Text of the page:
Are allocentric spatial reference frames compatible with theories of Enactivism?
Theories of Enactivism propose an action-oriented approach to understand human cognition. So far, however, empirical evidence supporting these theories has been sparse. Here, we investigate whether spatial navigation based on allocentric reference frames that are independent of the observer’s physical body can be understood within an action-oriented approach. Therefore, we performed three experiments testing the knowledge of the absolute orientation of houses and streets towards north, the relative orientation of two houses and two streets, respectively, and the location of houses towards each other in a pointing task. Our results demonstrate that under time pressure, the relative orientation of two houses can be retrieved more accurately than the absolute orientation of single houses. With infinite time for cognitive reasoning, the performance of the task using house stimuli increased greatly for the absolute orientation and surpassed the slightly improved performance in the relative orientation task. In contrast, with streets as stimuli participants performed under time pressure better in the absolute orientation task. Overall, pointing from one house to another house yielded the best performance. This suggests, first, that orientation and location information about houses are primarily coded in house-to-house relations, whereas cardinal information is deduced via cognitive reasoning. Second, orientation information for streets is preferentially coded in absolute orientations. Thus, our results suggest that spatial information about house and street orientation is coded differently and that house orientation and location is primarily learned in an action-oriented way, which is in line with an enactive framework for human cognition.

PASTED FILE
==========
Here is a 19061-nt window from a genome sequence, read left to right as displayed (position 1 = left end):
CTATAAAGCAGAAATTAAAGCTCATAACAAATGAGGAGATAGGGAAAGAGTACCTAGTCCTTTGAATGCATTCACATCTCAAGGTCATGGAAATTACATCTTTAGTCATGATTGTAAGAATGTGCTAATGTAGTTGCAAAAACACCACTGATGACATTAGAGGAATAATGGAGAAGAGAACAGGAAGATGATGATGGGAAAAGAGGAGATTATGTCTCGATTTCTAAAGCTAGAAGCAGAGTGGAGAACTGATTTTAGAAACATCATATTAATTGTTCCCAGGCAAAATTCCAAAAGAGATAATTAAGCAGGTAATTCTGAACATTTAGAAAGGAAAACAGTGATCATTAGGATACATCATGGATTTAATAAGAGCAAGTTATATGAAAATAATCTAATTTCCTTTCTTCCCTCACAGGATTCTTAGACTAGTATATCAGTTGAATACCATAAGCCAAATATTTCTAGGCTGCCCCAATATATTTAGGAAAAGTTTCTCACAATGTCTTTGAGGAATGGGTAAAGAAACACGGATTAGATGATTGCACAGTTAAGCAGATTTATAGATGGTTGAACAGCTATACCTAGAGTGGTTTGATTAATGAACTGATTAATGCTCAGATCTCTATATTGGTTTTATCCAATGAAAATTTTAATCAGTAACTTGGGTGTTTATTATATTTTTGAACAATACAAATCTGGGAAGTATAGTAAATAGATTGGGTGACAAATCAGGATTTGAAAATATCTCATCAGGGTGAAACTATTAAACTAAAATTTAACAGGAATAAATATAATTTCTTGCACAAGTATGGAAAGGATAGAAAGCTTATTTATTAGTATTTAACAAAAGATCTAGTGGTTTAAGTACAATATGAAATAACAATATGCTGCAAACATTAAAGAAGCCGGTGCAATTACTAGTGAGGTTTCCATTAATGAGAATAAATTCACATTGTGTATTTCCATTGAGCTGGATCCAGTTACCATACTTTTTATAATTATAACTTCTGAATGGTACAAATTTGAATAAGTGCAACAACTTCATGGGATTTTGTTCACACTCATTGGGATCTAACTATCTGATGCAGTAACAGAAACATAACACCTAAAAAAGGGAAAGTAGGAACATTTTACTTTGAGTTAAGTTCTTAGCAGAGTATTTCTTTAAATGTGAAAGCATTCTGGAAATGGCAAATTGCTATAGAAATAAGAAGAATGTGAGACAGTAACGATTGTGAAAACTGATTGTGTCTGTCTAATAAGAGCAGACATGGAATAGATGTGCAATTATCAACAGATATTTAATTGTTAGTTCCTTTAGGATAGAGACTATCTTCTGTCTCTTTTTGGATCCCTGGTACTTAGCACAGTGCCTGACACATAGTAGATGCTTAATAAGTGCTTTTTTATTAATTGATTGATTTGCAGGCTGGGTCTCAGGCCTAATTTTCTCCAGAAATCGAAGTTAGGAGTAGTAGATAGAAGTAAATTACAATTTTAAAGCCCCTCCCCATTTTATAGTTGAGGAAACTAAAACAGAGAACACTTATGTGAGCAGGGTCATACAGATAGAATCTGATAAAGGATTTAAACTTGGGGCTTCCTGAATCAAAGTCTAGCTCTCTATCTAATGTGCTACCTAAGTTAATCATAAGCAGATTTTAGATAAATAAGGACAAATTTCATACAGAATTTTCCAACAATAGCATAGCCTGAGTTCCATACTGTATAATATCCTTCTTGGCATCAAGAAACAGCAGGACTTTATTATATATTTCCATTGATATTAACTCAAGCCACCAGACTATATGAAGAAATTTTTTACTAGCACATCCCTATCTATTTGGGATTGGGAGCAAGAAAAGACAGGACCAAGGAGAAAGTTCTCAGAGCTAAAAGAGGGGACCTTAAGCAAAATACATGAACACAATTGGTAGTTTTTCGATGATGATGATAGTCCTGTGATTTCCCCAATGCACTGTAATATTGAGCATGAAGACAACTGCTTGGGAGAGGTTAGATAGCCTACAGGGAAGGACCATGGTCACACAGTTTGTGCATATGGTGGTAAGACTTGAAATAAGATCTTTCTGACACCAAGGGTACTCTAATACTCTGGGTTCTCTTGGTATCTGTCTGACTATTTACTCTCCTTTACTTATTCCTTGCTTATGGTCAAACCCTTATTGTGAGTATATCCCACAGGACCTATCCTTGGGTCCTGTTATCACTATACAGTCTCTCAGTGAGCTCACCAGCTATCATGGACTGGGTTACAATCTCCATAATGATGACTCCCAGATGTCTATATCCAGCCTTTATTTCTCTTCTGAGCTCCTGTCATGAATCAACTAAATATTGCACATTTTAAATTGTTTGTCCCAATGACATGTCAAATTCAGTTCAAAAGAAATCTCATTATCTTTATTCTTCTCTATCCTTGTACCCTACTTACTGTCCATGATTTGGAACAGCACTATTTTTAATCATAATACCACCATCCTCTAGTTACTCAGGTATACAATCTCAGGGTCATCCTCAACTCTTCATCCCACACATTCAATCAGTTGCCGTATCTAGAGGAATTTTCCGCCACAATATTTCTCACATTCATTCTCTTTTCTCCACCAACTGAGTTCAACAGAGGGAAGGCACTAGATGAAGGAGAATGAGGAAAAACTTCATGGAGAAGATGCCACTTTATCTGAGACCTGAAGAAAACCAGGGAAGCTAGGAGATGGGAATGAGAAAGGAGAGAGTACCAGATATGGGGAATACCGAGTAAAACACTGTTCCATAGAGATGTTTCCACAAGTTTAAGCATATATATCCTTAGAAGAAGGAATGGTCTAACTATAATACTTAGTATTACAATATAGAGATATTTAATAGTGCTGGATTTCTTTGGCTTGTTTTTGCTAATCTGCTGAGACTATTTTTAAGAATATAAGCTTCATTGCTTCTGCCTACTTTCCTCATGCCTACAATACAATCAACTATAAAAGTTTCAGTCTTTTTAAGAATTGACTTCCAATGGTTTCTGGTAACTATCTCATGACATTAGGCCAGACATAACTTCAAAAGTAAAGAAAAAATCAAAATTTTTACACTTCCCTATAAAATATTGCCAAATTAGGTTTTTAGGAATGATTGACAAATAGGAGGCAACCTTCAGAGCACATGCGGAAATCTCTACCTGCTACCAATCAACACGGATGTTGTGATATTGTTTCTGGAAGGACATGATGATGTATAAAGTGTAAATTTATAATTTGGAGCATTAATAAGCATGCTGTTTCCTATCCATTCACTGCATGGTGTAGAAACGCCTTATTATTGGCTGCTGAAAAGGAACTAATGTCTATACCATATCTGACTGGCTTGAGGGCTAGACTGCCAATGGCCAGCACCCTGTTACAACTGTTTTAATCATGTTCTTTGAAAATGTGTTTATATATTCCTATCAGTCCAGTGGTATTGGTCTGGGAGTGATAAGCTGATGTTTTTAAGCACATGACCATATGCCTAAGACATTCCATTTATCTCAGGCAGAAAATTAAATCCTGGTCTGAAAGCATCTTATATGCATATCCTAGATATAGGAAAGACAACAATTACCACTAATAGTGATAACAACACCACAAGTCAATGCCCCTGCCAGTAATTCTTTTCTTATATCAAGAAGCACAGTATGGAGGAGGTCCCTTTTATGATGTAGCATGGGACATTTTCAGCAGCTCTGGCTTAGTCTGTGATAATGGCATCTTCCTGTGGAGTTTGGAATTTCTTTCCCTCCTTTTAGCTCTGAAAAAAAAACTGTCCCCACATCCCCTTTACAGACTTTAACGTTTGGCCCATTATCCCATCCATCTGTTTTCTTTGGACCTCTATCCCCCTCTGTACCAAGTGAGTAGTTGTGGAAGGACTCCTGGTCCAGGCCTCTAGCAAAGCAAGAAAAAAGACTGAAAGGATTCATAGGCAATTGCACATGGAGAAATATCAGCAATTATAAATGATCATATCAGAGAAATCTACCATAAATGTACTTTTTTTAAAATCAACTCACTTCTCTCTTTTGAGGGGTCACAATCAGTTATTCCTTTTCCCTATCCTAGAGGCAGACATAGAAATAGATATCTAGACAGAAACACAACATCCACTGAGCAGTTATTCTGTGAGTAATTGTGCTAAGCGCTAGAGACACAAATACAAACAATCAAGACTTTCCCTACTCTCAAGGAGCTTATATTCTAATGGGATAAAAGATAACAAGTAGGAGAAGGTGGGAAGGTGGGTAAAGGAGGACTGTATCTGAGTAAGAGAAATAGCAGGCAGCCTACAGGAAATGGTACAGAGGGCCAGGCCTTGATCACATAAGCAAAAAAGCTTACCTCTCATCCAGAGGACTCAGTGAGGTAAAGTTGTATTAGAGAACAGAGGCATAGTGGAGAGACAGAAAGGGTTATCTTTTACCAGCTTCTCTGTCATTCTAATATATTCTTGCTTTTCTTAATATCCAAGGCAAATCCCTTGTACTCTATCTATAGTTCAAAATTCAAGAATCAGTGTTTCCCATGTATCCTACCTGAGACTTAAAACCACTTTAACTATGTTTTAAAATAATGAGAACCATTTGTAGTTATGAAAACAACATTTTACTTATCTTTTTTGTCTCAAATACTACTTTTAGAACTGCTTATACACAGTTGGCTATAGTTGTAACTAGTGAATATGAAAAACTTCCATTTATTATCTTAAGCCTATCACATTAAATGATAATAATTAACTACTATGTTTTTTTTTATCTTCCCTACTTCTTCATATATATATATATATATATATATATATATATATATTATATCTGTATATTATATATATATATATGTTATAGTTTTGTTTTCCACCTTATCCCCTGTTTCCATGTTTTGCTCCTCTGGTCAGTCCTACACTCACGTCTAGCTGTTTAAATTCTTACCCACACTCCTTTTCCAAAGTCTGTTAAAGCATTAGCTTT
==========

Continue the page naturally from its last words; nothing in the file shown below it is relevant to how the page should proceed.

Most of all, we would like to thank all the people who helped with recording and preparing the stimuli. Especially, we thank Antonia Kaiser and Annete Aumeistere, who helped a lot with the recordings.
Author contribution statement
CG, SUK, and TM wrote the main manuscript. SUK wrote the revision of the manuscript and provided new figures and tables for the revised paper. PK, CG, and TM proofread and iteratively improved the revised manuscript. SUK and CG recorded the experimental data. CG implemented the study and analyzed the data. PK suggested the study design and procedures for analysis and supervised the study.
Compliance with ethical standards
Conflict of interest
The authors declare no competing financial interests.
This work was funded by the European Union’s Horizon 2020 program, H2020-FETPROACT-2014, SEP: 210141273, ID: 641321 socSMCs.
Human and animal rights statement
All procedures performed in studies involving human participants were in accordance with the ethical standards of the Institutional and National Research Committees.
Informed consent was obtained from all individual participants included in the study.
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